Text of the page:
Education in the Czech Republic

Education in the Czech Republic includes elementary school, secondary school, and post-secondary school. For students ages two to five, there are preschools that are generally not state-funded until the year before elementary school. After preschool, parents are not charged for tuition, but they must provide textbooks, stationery, and food for their children. A number of private schools exist across the country, but these schools are largely financially inaccessible for most children. There is an ongoing national discussion regarding the introduction of tuition fees for university education.

Elementary school is mandatory for children from ages six to fifteen. After that, some students leave formal education altogether, while other students attend a professional or vocational school. Enrollment in public schools is fairly high[1], though these figures do not document active student engagement. Attendance among Romani children is generally much lower than other Czech children due to their parents not sending them to school or not ability to speak in Czech language.[2]

Czech's education system is governed by the Ministry of Education, Youth, and Sports and had a budget of €4.6 billion in 2016.

Elementary School

Elementary school (Czech: základní škola) consists of nine grades grouped into two stages.

First Stage

The first stage covers the first five years of formal education. Classes are taught by a single teacher, although there is sometimes a separate foreign language or physical education teacher. The subjects taught are Czech and include one foreign language (usually English), mathematics, computer science, history, geography, science, art, music, physical education, and handcrafts. There is usually a first stage school in every village; in small villages, several grades may be taught in one class.

Second Stage

The next four years of elementary school form the second stage, the last compulsory stage in education. Subjects taught at this stage include Czech, literature, two foreign languages, mathematics, computer science, history, geography, civics, physics, biology, chemistry, music, art, physical education, and handcrafts. Some of these subjects are only mandatory in grades eight and nine.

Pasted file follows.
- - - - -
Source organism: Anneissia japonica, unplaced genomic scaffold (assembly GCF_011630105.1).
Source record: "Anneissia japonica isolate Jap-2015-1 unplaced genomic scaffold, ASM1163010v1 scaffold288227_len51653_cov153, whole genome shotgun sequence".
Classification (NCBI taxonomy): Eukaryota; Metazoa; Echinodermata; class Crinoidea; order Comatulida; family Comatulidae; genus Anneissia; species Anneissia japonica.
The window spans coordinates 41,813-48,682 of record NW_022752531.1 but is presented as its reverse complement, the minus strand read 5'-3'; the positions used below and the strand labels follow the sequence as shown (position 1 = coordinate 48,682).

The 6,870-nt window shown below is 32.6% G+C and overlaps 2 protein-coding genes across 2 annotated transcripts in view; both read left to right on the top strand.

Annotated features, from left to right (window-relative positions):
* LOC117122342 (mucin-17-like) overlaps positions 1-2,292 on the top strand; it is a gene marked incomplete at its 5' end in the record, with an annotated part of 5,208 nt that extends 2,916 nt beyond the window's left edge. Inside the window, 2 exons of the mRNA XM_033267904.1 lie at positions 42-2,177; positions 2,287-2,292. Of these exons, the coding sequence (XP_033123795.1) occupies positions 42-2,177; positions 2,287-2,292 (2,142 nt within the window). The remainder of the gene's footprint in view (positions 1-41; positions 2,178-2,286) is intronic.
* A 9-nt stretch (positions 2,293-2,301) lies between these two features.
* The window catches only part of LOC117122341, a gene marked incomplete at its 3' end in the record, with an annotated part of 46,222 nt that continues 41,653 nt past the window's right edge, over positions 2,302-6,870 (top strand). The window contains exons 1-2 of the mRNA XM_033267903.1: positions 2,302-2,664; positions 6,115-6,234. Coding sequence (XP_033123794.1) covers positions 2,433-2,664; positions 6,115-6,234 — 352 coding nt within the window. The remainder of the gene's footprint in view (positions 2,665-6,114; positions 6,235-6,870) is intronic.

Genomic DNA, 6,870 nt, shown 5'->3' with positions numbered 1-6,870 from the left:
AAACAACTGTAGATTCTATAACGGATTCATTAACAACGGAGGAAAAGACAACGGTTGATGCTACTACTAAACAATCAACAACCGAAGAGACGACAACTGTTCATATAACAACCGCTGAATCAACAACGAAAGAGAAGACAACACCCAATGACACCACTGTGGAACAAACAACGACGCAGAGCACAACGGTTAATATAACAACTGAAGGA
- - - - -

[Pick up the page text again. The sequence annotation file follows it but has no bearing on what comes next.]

Students are either taught in the same elementary school as their first stage, at an eight-year academy (Czech: osmileté gymnázium)), or at a six-year academy (Czech: šestileté gymnázium). Continuing at an elementary school is the most popular option today, and six-year academies are quite rare. Some eight-year academies have a specific physical education emphasis, and some six-year academies have their later years almost entirely taught in a foreign language. Grade levels in the second stage are usually called by Latin numbers; year six is prima (the first in Latin), year seven is sekunda, and so on.

Secondary School

Since the 2016/2017 school year, secondary schools that distribute a matura degree upon graduation are required to set an entrance test in mathematics and the Czech language. This test is run by CERMAT, the government agency that also administers the matura. Individual schools can also institute their own separate tests.

Vocational School

Vocational certificates are given after a two- or three-year course and a final exam, though there are different types of qualifications depending on the profession. There are also two-year vocational courses that do not offer a certificate. Some vocational schools offer an academic matura qualification in addition to the vocational certificate allowing progression to university. These schools last four years like any other school offering the matura, and the student must pass both sets of exams to graduate.

Professional school and Lyceum

A professional school lasts four years and awards a matura qualification. There is a large variety of industrial and technical skills covered including technical chemistry, electrical engineering, agriculture, internet technology, or business. A lyceum is a professional high school that teaches a more general curriculum; academic subjects like history and geography are taught more thoroughly than in an ordinary professional school. Types of lyceum include technical, pedagogical, medical, scientific, and military (operated in cooperation with the Ministry of Defense).